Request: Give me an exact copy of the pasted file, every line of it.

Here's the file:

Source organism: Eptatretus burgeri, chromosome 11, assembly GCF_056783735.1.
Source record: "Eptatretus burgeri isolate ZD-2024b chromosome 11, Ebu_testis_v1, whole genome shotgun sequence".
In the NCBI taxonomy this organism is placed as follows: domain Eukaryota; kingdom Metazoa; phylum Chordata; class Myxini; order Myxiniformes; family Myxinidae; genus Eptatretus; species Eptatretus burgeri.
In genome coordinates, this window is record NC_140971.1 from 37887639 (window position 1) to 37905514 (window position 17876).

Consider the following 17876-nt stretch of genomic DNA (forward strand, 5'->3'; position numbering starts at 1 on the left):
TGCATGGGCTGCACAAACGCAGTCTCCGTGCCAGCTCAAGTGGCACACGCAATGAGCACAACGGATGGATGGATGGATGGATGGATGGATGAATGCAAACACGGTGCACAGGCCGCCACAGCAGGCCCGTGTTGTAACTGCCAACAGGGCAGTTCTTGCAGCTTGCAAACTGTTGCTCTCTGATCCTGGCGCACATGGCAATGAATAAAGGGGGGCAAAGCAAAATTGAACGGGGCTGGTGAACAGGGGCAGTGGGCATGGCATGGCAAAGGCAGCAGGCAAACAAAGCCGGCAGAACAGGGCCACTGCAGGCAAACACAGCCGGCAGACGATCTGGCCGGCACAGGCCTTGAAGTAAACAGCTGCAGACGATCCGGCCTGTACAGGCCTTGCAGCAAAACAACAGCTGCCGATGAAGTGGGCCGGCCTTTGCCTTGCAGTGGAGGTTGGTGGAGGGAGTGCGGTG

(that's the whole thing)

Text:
Source organism: Eptatretus burgeri, chromosome 11, assembly GCF_056783735.1.
Source record: "Eptatretus burgeri isolate ZD-2024b chromosome 11, Ebu_testis_v1, whole genome shotgun sequence".
In the NCBI taxonomy this organism is placed as follows: domain Eukaryota; kingdom Metazoa; phylum Chordata; class Myxini; order Myxiniformes; family Myxinidae; genus Eptatretus; species Eptatretus burgeri.
In genome coordinates, this window is record NC_140971.1 from 37887639 (window position 1) to 37905514 (window position 17876).

Consider the following 17876-nt stretch of genomic DNA (forward strand, 5'->3'; position numbering starts at 1 on the left):
TGCATGGGCTGCACAAACGCAGTCTCCGTGCCAGCTCAAGTGGCACACGCAATGAGCACAACGGATGGATGGATGGATGGATGGATGGATGAATGCAAACACGGTGCACAGGCCGCCACAGCAGGCCCGTGTTGTAACTGCCAACAGGGCAGTTCTTGCAGCTTGCAAACTGTTGCTCTCTGATCCTGGCGCACATGGCAATGAATAAAGGGGGGCAAAGCAAAATTGAACGGGGCTGGTGAACAGGGGCAGTGGGCATGGCATGGCAAAGGCAGCAGGCAAACAAAGCCGGCAGAACAGGGCCACTGCAGGCAAACACAGCCGGCAGACGATCTGGCCGGCACAGGCCTTGAAGTAAACAGCTGCAGACGATCCGGCCTGTACAGGCCTTGCAGCAAAACAACAGCTGCCGATGAAGTGGGCCGGCCTTTGCCTTGCAGTGGAGGTTGGTGGAGGGAGTGCGGTG